96 Bitter Beings- Synergy Restored (Album Review)

Dec. 22, 2022


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From around the late 90s to mid-2000’s, CKY seemed like they were everywhere if you were into the alternative scene.  Whether you found them through the Bam Margera led skateboard videos of the same name, connections to Jackass, or their inclusion on video game soundtracks, the group served as a significant influence for many and their groove-laden riffs channeled the heaviness of metal with the hooks of rock.  As is sometimes the case with long-running groups, changes occur and founding singer/guitarist Derron Miller left in 2011, ultimately going on to form a new band named 96 Bitter Beings.  Their first effort Camp Pain was self-released in 2018 and seemed to go under the radar for those outside of the CKY fanbase, but this year’s follow-up Synergy Restored brings the backing of Nuclear Blast and larger production values with it.  Miller and company may not be straying too far from their past exploits, but with hooks this good that’s hardly a bad thing.

Synergy Restored is one of those albums that invokes a strong sense of nostalgia for the early to mid-2000s without sending things forward, and as soon as the groovy, booming lead riff of “Vaudeville’s Revenge” kicks in anyone that spent time with CKY is likely to feel that nostalgia.  96 Bitter Beings treads a similar path, finding that fine line in tonality between rock and metal and offering a variety of tempo changes and transitions that shake things up in between room filling choruses.  There’s still a punk edge to the sound, but the huge sound and bluesy edge gives off a feel that’s somewhere between CKY and Clutch while still having some nuances of its own.  Tracks like “Fire Skyline” and “Throw Yourself Inside” nail a perfect balance of heavier, lumbering riffs with soaring melodies that dance around your speakers in a truly infectious fashion.  This may be fairly familiar territory for Miller, but there are nuances that showcase that he’s not merely repeating himself and exploring some slightly different textures.  Plus, the best songs here have hooks that are likely to stick with listeners for days on end.  But even with these positives Synergy Restored does come off as a bit front loaded, with the second half having some diverse but not quite as memorable moments.  It doesn’t hurt the overall impact that much, though the last two tracks do seem like they could’ve been flipped.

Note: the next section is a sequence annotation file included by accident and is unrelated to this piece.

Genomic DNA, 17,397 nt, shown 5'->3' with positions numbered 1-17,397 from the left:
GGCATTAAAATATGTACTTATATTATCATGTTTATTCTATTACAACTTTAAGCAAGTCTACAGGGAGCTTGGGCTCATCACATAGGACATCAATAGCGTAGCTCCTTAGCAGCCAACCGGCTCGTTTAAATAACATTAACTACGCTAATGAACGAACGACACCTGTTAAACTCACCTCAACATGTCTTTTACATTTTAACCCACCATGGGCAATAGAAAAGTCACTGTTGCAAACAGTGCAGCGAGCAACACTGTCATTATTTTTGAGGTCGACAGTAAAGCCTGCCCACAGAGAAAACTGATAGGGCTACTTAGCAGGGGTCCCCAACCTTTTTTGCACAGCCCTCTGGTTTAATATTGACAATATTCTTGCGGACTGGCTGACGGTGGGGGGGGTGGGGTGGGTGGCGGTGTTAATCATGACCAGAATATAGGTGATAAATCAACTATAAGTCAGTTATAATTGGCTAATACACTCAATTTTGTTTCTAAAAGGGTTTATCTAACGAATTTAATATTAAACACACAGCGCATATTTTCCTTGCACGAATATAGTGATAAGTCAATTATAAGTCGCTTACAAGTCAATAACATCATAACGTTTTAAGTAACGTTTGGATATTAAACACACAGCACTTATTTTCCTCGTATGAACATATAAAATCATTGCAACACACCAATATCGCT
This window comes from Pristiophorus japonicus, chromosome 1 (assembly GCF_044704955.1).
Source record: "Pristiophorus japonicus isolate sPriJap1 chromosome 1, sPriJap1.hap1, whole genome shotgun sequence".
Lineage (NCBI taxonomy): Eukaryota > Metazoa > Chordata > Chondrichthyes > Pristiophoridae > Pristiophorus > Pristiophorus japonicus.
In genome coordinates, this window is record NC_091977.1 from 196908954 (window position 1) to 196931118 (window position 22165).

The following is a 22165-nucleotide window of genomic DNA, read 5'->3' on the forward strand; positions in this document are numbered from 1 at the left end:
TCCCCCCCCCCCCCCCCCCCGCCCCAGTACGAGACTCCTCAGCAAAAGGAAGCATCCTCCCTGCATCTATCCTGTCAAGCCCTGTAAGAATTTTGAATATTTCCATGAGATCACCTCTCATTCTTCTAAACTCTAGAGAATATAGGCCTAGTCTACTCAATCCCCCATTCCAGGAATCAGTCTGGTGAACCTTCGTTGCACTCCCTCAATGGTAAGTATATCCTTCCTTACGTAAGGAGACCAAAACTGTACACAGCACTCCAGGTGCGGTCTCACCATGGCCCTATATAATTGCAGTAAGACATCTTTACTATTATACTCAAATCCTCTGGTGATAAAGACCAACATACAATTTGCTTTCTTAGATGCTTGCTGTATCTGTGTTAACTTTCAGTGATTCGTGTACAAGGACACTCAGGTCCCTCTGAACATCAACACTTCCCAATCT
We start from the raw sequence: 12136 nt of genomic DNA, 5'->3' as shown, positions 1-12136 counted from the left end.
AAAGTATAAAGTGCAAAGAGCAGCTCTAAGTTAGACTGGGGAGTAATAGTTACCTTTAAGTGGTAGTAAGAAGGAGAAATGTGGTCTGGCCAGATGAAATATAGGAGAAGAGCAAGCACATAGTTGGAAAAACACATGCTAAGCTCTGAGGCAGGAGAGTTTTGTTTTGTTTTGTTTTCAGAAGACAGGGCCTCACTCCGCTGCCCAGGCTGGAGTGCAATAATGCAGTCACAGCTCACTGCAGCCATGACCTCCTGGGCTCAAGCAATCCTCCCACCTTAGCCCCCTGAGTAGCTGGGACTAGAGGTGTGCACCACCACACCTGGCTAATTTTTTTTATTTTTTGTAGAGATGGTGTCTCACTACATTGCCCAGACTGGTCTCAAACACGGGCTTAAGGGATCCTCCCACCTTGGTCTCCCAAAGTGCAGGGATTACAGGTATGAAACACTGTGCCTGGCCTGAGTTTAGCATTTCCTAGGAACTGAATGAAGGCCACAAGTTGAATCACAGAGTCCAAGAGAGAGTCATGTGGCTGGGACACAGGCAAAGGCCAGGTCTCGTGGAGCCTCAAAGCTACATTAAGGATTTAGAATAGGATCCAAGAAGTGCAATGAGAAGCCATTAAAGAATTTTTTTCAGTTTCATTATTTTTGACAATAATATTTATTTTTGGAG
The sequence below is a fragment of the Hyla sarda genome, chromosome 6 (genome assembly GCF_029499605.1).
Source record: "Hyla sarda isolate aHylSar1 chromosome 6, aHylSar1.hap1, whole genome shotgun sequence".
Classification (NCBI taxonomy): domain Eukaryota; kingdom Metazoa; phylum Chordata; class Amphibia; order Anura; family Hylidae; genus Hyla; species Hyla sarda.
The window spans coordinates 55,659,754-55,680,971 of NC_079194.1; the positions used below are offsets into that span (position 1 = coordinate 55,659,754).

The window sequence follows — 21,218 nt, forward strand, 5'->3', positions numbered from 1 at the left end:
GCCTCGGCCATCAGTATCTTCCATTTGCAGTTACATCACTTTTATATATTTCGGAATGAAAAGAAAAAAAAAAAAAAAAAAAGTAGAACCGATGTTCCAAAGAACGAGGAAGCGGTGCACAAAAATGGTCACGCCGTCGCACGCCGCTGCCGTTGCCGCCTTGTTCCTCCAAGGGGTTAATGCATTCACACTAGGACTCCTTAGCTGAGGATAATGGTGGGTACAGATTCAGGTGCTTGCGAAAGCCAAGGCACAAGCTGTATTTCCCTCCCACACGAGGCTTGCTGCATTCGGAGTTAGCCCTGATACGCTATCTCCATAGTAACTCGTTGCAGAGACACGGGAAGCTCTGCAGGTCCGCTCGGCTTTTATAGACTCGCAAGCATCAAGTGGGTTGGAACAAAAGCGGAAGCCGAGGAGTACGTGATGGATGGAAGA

Those of you who have spun CKY’s albums over the years will feel right at home on Synergy Restored, as Derron Miller’s voice is recognizable, and his melodic pitches still soar over the recording during the choruses while the verses have some added grit.  With album number two having a fuller sound and increased production value the singing benefits from this as well, as you’ll notice right from the start that there are a lot of layered vocal harmonies and everything about the performance just sounds huge.  There’s quite a bit of variety to the material, and even towards the end you get chanting and other unexpected details on songs like “Taken By Surprise”.  It may have been several years since some of you have heard Miller on a record, but he clearly hasn’t lost any of his energy in that time.

This may be album number two for 96 Bitter Beings, but with the increased production values and label support Synergy Restored feels like a new beginning for a band that deserves to get additional exposure.  The first half is flawless with one hook after the next and a big booming sound that has just the right blend of heaviness and melodic elements, and while the second half doesn’t come off quite as strong this album still remains consistent as a whole.  It’s a great foundation for Miller and crew to further build off of in the years to come, and if you’re a CKY fan from years past this is a must have.  Even if you’re not, if you like some catchy bottom heavy hard/alternative rock that has the occasional hint of punk and metal, 96 Bitter Beings may come as a pleasant surprise.  Synergy Restored is available from Nuclear Blast.

-Review by Chris Dahlberg